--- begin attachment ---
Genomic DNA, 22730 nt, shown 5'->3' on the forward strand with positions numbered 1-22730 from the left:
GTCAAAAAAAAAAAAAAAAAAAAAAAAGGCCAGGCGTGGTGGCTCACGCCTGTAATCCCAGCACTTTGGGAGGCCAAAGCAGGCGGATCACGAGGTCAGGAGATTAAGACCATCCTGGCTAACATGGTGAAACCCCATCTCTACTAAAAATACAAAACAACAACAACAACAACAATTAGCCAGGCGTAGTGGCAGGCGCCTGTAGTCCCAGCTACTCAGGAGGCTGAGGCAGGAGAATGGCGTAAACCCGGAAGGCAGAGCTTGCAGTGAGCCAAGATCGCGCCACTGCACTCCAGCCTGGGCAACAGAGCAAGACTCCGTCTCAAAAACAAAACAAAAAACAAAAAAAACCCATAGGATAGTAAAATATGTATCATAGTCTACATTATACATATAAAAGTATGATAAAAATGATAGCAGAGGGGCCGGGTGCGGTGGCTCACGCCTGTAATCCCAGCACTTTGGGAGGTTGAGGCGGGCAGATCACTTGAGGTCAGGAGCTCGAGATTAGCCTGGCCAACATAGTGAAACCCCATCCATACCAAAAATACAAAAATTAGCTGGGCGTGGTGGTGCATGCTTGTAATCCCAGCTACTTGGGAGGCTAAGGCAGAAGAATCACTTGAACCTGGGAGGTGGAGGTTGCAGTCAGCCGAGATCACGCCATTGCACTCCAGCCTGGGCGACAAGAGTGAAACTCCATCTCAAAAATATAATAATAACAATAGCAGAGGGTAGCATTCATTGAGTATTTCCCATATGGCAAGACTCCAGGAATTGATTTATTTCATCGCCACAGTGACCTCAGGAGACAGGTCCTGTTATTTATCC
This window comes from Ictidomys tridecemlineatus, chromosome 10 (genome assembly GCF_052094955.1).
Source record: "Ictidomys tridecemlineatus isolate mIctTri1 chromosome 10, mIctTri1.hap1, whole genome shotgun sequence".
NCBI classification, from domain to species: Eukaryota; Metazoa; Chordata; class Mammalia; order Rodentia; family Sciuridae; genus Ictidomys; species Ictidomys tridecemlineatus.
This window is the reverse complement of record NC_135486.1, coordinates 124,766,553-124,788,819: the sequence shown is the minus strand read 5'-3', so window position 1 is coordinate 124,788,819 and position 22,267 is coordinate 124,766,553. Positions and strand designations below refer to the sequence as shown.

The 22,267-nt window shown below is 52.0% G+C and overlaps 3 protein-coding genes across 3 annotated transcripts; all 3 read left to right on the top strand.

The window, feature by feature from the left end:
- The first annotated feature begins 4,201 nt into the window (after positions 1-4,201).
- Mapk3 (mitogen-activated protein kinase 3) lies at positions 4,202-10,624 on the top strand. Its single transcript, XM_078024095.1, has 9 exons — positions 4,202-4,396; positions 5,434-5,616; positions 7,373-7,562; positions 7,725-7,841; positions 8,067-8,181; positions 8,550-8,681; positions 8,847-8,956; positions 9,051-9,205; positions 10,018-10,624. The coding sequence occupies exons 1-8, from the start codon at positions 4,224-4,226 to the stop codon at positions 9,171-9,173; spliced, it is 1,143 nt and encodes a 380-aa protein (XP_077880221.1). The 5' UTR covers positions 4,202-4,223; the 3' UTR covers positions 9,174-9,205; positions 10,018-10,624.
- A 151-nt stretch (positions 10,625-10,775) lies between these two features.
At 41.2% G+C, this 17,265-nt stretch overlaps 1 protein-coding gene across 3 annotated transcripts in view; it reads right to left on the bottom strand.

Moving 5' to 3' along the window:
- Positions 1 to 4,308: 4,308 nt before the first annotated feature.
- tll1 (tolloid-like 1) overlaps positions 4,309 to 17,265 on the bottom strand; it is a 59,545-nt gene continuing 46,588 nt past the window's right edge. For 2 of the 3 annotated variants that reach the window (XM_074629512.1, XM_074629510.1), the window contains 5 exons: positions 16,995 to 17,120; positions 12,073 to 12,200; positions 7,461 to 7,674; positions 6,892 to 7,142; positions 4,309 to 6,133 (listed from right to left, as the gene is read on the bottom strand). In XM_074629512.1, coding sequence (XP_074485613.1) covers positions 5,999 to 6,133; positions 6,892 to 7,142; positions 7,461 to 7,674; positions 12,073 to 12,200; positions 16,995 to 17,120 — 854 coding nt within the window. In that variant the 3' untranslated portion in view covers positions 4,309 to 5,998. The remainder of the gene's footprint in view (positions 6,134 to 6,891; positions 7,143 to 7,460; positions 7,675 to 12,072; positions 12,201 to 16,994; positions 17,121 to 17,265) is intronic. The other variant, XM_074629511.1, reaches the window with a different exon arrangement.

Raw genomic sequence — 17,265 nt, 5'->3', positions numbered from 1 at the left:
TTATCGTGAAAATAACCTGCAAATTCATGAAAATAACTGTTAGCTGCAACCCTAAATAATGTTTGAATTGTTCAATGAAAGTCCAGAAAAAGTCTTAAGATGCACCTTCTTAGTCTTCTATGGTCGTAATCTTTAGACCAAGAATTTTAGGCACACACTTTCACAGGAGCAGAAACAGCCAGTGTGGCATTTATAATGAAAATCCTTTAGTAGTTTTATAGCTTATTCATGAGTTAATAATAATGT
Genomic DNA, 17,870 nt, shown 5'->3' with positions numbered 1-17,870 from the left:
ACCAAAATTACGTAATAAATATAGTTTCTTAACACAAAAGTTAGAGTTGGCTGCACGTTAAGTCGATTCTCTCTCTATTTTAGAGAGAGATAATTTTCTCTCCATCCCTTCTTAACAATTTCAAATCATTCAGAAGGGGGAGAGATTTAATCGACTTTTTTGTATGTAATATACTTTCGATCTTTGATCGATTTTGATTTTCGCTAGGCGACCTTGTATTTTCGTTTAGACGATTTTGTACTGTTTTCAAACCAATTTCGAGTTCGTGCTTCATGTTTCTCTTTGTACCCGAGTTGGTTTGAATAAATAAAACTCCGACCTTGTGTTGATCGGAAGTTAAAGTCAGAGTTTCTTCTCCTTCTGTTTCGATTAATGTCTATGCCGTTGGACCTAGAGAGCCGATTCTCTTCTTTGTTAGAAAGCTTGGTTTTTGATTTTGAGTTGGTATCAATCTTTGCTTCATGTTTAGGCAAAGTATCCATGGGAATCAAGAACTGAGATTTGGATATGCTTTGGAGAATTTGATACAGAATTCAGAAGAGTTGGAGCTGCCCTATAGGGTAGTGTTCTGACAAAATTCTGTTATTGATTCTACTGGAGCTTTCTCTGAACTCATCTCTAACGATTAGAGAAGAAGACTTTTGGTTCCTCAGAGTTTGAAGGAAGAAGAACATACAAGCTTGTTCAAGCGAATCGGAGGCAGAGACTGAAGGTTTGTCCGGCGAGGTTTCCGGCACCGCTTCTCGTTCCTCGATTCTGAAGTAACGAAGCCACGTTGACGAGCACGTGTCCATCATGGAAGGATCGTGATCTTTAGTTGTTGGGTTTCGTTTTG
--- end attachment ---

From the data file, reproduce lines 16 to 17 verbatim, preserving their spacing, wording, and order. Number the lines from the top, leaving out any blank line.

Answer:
Raw genomic sequence — 17,265 nt, 5'->3', positions numbered from 1 at the left:
TTATCGTGAAAATAACCTGCAAATTCATGAAAATAACTGTTAGCTGCAACCCTAAATAATGTTTGAATTGTTCAATGAAAGTCCAGAAAAAGTCTTAAGATGCACCTTCTTAGTCTTCTATGGTCGTAATCTTTAGACCAAGAATTTTAGGCACACACTTTCACAGGAGCAGAAACAGCCAGTGTGGCATTTATAATGAAAATCCTTTAGTAGTTTTATAGCTTATTCATGAGTTAATAATAATGT